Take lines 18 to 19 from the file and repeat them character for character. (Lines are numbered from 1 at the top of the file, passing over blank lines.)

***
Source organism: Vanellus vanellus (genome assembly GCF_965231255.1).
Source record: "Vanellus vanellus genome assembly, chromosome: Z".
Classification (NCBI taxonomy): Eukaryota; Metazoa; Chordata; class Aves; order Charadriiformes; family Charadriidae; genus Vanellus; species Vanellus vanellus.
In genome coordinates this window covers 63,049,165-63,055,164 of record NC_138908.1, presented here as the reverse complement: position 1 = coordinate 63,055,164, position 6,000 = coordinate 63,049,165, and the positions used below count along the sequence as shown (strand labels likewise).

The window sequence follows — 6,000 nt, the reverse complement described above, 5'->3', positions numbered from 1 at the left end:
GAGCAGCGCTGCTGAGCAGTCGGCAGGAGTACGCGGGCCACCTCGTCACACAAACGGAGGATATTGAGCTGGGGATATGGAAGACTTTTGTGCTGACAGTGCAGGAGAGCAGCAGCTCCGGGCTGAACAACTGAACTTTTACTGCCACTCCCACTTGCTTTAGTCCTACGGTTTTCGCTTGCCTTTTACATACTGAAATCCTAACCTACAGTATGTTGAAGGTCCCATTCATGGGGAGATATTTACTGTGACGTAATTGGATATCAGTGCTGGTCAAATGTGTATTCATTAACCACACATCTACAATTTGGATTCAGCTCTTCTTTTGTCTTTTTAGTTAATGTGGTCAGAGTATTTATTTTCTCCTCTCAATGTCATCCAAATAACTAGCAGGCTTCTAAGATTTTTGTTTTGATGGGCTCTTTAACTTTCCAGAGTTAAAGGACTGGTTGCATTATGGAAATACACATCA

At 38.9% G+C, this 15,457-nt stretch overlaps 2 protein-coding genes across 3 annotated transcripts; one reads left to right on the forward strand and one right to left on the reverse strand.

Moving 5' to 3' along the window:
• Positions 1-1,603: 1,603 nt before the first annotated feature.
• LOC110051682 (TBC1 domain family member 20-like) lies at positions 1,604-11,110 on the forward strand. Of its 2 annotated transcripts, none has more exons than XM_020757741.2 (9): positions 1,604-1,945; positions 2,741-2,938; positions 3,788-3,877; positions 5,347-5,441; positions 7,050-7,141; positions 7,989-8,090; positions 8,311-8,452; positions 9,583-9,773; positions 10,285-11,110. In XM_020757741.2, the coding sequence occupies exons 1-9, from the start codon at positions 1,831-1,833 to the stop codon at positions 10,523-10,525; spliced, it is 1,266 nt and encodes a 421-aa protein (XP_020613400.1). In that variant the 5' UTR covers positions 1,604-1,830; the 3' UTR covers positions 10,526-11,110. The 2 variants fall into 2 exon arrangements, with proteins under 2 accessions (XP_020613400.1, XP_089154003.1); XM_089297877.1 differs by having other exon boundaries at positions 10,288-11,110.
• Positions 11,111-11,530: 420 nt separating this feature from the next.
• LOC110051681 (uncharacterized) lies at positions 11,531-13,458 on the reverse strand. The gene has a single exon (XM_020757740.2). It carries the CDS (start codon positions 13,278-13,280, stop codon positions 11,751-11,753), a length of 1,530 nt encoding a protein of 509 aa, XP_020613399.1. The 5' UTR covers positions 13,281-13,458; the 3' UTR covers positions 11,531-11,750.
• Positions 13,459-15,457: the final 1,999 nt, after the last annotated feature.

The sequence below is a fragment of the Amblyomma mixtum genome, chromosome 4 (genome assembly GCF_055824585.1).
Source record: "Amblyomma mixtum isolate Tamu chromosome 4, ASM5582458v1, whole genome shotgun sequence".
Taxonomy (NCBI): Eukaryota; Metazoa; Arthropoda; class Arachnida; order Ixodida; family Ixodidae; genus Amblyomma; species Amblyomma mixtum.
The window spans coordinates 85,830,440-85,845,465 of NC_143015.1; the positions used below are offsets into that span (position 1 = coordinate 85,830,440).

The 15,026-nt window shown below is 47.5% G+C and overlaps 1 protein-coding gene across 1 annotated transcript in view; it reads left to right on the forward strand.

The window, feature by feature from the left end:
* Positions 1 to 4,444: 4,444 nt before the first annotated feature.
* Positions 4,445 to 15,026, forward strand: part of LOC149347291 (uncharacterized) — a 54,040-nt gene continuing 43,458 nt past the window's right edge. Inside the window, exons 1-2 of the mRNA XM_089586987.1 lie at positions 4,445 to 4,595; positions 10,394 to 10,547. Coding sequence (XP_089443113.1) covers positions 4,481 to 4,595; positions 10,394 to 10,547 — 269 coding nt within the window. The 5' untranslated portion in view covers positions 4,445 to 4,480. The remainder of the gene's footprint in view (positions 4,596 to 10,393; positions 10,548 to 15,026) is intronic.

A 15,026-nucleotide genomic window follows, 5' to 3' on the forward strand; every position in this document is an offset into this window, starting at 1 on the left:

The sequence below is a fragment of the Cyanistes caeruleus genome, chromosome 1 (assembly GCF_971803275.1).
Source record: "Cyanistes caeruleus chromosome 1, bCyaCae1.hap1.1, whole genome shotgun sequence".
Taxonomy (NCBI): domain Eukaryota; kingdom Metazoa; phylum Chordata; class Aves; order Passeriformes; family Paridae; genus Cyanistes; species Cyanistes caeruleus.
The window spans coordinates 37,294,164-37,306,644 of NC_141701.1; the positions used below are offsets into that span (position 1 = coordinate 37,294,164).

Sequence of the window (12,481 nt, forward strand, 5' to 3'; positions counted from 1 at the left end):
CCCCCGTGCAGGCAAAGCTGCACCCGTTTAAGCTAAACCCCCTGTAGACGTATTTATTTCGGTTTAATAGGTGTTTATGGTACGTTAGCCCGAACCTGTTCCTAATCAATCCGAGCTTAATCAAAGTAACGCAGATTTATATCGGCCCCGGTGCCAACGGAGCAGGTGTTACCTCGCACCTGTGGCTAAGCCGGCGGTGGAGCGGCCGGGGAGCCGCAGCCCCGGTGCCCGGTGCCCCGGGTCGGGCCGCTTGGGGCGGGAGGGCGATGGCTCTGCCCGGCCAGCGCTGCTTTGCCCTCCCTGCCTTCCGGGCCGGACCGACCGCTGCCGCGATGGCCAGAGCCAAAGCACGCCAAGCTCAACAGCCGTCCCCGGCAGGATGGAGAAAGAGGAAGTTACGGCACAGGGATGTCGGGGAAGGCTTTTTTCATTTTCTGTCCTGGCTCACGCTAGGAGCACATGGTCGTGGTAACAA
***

The 15,026-nt window shown below is 47.5% G+C and overlaps 1 protein-coding gene across 1 annotated transcript in view; it reads left to right on the forward strand.

The window, feature by feature from the left end: